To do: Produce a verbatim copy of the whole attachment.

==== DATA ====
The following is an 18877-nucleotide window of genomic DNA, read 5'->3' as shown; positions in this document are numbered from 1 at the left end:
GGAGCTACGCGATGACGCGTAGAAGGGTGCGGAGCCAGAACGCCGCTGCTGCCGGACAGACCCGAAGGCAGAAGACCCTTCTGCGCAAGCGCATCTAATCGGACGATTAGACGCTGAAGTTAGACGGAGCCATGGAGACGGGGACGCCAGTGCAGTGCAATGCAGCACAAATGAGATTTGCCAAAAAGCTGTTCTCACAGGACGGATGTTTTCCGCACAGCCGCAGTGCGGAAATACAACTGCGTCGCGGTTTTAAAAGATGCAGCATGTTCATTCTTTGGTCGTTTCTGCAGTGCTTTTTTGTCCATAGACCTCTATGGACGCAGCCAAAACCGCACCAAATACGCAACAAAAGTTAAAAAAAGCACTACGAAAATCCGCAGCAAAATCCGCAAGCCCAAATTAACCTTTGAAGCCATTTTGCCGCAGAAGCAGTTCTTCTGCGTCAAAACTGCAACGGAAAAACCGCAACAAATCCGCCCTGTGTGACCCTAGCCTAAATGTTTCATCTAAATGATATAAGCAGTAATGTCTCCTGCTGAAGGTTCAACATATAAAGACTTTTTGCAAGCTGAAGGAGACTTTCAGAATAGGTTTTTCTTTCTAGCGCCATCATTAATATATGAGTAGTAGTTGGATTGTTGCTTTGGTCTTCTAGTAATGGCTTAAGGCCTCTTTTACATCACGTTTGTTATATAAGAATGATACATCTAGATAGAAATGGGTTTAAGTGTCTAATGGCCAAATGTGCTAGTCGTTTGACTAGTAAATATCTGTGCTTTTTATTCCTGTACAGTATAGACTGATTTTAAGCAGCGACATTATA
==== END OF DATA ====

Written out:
The following is an 18877-nucleotide window of genomic DNA, read 5'->3' as shown; positions in this document are numbered from 1 at the left end:
GGAGCTACGCGATGACGCGTAGAAGGGTGCGGAGCCAGAACGCCGCTGCTGCCGGACAGACCCGAAGGCAGAAGACCCTTCTGCGCAAGCGCATCTAATCGGACGATTAGACGCTGAAGTTAGACGGAGCCATGGAGACGGGGACGCCAGTGCAGTGCAATGCAGCACAAATGAGATTTGCCAAAAAGCTGTTCTCACAGGACGGATGTTTTCCGCACAGCCGCAGTGCGGAAATACAACTGCGTCGCGGTTTTAAAAGATGCAGCATGTTCATTCTTTGGTCGTTTCTGCAGTGCTTTTTTGTCCATAGACCTCTATGGACGCAGCCAAAACCGCACCAAATACGCAACAAAAGTTAAAAAAAGCACTACGAAAATCCGCAGCAAAATCCGCAAGCCCAAATTAACCTTTGAAGCCATTTTGCCGCAGAAGCAGTTCTTCTGCGTCAAAACTGCAACGGAAAAACCGCAACAAATCCGCCCTGTGTGACCCTAGCCTAAATGTTTCATCTAAATGATATAAGCAGTAATGTCTCCTGCTGAAGGTTCAACATATAAAGACTTTTTGCAAGCTGAAGGAGACTTTCAGAATAGGTTTTTCTTTCTAGCGCCATCATTAATATATGAGTAGTAGTTGGATTGTTGCTTTGGTCTTCTAGTAATGGCTTAAGGCCTCTTTTACATCACGTTTGTTATATAAGAATGATACATCTAGATAGAAATGGGTTTAAGTGTCTAATGGCCAAATGTGCTAGTCGTTTGACTAGTAAATATCTGTGCTTTTTATTCCTGTACAGTATAGACTGATTTTAAGCAGCGACATTATA